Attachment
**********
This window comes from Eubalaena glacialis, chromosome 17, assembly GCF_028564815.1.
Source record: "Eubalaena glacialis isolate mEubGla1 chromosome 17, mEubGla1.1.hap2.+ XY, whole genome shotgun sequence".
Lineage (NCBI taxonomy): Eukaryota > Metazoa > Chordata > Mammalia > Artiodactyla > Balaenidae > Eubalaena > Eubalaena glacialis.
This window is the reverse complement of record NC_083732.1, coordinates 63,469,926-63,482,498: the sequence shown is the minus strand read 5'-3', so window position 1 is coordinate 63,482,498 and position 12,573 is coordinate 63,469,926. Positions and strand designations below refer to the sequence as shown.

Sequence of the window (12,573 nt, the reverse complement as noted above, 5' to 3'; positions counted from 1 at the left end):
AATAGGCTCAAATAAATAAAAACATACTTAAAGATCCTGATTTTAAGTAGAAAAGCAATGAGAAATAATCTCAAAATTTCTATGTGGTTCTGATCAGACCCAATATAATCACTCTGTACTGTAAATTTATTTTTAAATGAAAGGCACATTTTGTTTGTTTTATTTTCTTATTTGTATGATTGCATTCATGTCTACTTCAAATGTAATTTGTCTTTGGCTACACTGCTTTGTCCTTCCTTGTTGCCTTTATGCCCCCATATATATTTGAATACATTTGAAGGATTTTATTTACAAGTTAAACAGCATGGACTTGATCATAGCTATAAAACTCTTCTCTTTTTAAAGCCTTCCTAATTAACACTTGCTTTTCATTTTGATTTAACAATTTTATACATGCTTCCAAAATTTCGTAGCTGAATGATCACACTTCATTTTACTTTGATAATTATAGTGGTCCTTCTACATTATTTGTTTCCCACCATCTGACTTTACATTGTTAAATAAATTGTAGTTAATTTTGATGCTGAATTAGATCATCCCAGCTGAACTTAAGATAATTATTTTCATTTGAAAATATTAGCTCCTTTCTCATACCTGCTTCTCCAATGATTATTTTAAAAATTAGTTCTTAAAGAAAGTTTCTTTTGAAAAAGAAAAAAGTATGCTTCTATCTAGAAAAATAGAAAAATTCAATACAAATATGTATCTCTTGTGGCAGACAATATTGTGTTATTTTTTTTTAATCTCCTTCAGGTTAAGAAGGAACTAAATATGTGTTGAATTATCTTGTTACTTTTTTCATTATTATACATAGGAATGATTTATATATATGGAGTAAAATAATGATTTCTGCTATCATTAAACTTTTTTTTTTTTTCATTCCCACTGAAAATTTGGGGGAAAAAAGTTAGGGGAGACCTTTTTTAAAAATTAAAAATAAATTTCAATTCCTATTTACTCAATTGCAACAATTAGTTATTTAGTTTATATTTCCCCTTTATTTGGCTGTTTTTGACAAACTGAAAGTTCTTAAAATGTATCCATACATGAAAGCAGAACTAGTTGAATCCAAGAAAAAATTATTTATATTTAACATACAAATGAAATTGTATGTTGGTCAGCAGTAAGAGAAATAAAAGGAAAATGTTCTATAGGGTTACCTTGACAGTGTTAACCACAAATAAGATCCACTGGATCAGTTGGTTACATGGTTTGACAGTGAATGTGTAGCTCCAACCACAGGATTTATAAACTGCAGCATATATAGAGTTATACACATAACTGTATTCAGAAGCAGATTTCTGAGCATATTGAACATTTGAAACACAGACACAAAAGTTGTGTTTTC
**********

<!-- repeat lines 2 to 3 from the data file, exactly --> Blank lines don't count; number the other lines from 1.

Source record: "Eubalaena glacialis isolate mEubGla1 chromosome 17, mEubGla1.1.hap2.+ XY, whole genome shotgun sequence".
Lineage (NCBI taxonomy): Eukaryota > Metazoa > Chordata > Mammalia > Artiodactyla > Balaenidae > Eubalaena > Eubalaena glacialis.